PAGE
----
Get some OSMO Polyx oil for the neck (Amazon has it)


Curious as to why you would use OSMO Polyx instead of something like Tru Oil. I have used the OSMO on floors, but not guitars. Seems a little too waxy to sand, but it might have worked well for you. Tru Oil is for gunstocks which are handled similarly to guitar necks.

http://www.osmona.com/interior/Original_polyx.shtml
Custom Strat Lace HGs, Custom Tele Fralin P92s, Custom 12 string Jazzmaster Rose HBs, Martin SP-000CR steel string, Martin nylon string, Hagstrom HJ-800, Peerless Jazz City, Godin AAA SB Jazz
User avatar
lammie200
PAT. # 2.972.923
PAT. # 2.972.923
 
Posts: 159
Joined: Sat Aug 06, 2016 4:49 pm
Location: San Francisco
Top

Re: Building a Warmoth Jazzmaster

Postby mathias » Mon Jun 19, 2017 11:19 am

lammie200 wrote:Curious as to why you would use OSMO Polyx instead of something like Tru Oil. I have used the OSMO on floors, but not guitars. Seems a little too waxy to sand, but it might have worked well for you. Tru Oil is for gunstocks which are handled similarly to guitar necks.

http://www.osmona.com/interior/Original_polyx.shtml


If I do feel the need to finish the neck, I'll probably just wipe on a small amount of premixed tung oil. I used it on a Telemaster body and it did a good job.
User avatar
mathias
PAT PEND
PAT PEND
 
Posts: 39
Joined: Thu May 28, 2015 1:01 pm
Top

Re: Building a Warmoth Jazzmaster

Postby Chiediazanna » Mon Jun 19, 2017 1:35 pm

Rgand wrote:For what it's worth, it really isn't a major ordeal to file a slide switch hole in the pickguard if you have a set of Swiss files. I did the two in the lower bout. They came out fine. I will admit that toggles are a bit easier, though.
Image


Hi Rgand, what's that bridge in the picture of your jazzy project? Think I need one like these in my next project with these features:
- same dimensions and holes of a tele deluxe 72 bridge
- suitable for both hardtail and floating tremolo purposes
- non being expensive like a https://masterybridge.com/product/m7-1/ is.
Is it? :whistle:
User avatar
Chiediazanna
PAT PEND
PAT PEND
 
Posts: 19
Joined: Tue May 19, 2015 11:03 pm
Top

Re: Building a Warmoth Jazzmaster

Postby Rgand » Mon Jun 19, 2017 3:53 pm

Chiediazanna wrote:
Rgand wrote:For what it's worth, it really isn't a major ordeal to file a slide switch hole in the pickguard if you have a set of Swiss files. I did the two in the lower bout. They came out fine. I will admit that toggles are a bit easier, though.
Image


Hi Rgand, what's that bridge in the picture of your jazzy project? Think I need one like these in my next project with these features:
- same dimensions and holes of a tele deluxe 72 bridge
- suitable for both hardtail and floating tremolo purposes
- non being expensive like a https://masterybridge.com/product/m7-1/ is.
Is it?

It's a Callaham American Standard bridge with Bigby relief cuts (like the Mastery one you linked to) and 3 stainless Bigsby compensated saddles (standard is brass). All totalled, $110, about 2/3 the Mastery price. https://www.callahamguitars.com/tele_bridge_amstdhardtail_catalog.htm Callaham does have a vintage version that is spaced like the older Fenders. This one is suitable for Bigsby but Bill would have to tell you if it would work with a floating trem. Call and ask, he's easy to get hold of and talk with. He can advise you on what will work for your needs.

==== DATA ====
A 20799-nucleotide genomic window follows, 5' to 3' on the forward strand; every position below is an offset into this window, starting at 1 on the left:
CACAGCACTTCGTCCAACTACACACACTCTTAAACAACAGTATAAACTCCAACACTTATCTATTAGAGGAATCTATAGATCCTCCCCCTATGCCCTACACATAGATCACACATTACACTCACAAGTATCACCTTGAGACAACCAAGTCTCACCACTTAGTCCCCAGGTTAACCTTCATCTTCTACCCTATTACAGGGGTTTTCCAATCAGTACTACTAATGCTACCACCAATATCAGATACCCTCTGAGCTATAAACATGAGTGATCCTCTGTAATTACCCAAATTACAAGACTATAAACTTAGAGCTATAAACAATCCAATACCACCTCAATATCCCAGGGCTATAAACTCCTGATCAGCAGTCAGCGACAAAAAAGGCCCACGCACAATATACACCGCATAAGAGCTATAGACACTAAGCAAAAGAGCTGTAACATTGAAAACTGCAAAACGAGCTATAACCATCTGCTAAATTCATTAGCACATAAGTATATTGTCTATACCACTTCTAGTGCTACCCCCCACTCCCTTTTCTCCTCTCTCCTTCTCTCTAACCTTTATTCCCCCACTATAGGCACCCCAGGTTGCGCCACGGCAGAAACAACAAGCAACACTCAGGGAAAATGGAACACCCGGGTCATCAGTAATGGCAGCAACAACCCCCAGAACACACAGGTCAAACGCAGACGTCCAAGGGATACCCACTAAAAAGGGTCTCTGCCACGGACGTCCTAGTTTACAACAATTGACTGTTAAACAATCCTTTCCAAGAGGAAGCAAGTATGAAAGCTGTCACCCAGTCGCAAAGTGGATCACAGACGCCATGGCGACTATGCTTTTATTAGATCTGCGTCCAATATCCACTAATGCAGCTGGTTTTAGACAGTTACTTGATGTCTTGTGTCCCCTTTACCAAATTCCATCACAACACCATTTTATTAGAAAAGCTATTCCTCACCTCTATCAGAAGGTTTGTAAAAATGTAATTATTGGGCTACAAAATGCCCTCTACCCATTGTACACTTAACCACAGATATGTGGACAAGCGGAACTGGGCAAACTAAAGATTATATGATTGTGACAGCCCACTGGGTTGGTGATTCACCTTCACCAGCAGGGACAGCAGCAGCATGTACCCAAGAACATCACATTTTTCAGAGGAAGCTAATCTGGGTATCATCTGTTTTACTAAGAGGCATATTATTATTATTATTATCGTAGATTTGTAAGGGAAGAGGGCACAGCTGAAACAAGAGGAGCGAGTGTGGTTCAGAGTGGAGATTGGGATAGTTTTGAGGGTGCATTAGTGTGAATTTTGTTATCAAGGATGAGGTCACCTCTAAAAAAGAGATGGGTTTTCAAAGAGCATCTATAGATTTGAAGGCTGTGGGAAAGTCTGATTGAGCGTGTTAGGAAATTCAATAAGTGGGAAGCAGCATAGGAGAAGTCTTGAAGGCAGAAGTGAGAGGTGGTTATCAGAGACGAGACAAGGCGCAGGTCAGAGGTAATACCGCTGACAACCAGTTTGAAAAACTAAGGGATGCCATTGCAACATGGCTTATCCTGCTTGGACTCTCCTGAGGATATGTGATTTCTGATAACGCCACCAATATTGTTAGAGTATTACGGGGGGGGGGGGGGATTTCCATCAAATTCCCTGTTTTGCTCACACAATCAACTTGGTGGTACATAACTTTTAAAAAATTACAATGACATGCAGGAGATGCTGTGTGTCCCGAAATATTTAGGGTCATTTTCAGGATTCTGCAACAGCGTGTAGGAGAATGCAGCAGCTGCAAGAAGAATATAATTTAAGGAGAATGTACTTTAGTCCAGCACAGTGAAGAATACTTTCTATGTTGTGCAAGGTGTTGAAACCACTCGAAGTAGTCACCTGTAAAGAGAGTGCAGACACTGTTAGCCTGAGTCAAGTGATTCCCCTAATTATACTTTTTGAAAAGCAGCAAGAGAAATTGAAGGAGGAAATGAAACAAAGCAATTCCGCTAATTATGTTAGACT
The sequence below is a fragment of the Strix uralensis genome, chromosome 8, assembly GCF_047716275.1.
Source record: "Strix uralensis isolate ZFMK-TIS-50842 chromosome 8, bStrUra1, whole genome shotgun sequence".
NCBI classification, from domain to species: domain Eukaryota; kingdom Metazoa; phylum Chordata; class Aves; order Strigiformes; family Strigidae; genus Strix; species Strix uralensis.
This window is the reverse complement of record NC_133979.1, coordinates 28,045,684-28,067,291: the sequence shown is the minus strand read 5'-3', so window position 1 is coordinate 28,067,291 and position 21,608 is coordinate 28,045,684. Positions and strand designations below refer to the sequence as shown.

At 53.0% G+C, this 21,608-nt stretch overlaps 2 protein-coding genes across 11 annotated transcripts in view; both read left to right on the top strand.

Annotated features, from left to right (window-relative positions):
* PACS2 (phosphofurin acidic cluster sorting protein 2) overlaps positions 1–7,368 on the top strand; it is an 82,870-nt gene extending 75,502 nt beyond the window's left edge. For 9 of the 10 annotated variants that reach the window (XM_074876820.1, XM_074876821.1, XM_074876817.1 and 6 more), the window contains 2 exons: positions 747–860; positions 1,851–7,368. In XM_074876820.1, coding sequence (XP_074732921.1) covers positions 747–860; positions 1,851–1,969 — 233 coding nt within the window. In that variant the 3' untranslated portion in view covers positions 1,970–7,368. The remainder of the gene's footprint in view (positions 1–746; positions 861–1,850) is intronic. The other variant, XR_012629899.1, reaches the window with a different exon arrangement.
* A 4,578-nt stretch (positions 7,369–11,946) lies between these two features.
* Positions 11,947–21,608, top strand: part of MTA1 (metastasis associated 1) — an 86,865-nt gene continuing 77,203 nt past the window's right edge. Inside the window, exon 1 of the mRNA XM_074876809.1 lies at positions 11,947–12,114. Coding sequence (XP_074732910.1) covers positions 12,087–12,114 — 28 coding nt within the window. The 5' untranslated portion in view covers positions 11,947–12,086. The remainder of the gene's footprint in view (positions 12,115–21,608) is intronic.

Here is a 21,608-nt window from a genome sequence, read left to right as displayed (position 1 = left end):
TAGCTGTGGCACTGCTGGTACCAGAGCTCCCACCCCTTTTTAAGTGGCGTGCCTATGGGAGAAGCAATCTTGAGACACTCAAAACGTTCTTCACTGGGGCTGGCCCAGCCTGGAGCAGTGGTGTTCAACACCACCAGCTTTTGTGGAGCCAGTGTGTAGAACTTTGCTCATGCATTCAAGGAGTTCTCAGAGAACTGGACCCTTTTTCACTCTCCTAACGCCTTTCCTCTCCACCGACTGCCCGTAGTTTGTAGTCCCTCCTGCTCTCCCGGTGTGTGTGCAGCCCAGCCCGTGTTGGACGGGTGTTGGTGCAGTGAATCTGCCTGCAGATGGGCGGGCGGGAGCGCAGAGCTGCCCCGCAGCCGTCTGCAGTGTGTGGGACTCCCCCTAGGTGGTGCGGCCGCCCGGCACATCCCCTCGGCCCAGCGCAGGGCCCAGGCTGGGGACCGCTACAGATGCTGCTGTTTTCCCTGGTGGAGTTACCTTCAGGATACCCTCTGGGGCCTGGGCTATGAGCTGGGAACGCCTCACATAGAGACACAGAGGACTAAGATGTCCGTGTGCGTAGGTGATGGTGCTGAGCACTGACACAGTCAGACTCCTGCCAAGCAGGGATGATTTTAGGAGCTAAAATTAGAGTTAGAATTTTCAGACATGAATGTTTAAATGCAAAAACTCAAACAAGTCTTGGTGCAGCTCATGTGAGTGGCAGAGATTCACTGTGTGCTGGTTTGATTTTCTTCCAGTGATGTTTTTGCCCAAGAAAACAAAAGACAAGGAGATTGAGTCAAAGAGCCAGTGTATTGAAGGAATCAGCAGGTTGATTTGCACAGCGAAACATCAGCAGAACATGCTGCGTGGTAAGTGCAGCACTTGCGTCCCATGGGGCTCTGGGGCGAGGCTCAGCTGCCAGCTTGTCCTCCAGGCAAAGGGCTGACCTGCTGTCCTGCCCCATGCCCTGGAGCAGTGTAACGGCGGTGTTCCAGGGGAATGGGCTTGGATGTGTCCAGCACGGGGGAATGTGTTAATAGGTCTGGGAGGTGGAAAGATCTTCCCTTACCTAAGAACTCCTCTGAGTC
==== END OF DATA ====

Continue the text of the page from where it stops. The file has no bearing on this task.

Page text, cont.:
User avatar
Rgand
PAT. # 2.972.923
PAT. # 2.972.923
 
Posts: 115
Joined: Sun Mar 05, 2017 3:55 pm
Top

Re: Building a Warmoth Jazzmaster

Postby Chiediazanna » Tue Jun 20, 2017 4:09 am

Rgand wrote:
Chiediazanna wrote:
Rgand wrote:For what it's worth, it really isn't a major ordeal to file a slide switch hole in the pickguard if you have a set of Swiss files. I did the two in the lower bout. They came out fine. I will admit that toggles are a bit easier, though.
Image


Hi Rgand, what's that bridge in the picture of your jazzy project? Think I need one like these in my next project with these features:
- same dimensions and holes of a tele deluxe 72 bridge
- suitable for both hardtail and floating tremolo purposes
- non being expensive like a https://masterybridge.com/product/m7-1/ is.
Is it?

It's a Callaham American Standard bridge with Bigby relief cuts (like the Mastery one you linked to) and 3 stainless Bigsby compensated saddles (standard is brass). All totalled, $110, about 2/3 the Mastery price. https://www.callahamguitars.com/tele_bridge_amstdhardtail_catalog.htm Callaham does have a vintage version that is spaced like the older Fenders. This one is suitable for Bigsby but Bill would have to tell you if it would work with a floating trem. Call and ask, he's easy to get hold of and talk with. He can advise you on what will work for your needs.



Thanks a lot Rgand. Nothing is cheap in this world! First step for me will be to route my 72 deluxe (aftermarket body) to allow jazzmaster pickups and a matching pickguard. I'll take it slow, still have some guitars to sell before. Again, thanks for the support.
User avatar
Chiediazanna
PAT PEND
PAT PEND
 
Posts: 19
Joined: Tue May 19, 2015 11:03 pm
Top

PreviousNext

Return to Mods & Projects

Who is online

Users browsing this forum: No registered users and 8 guests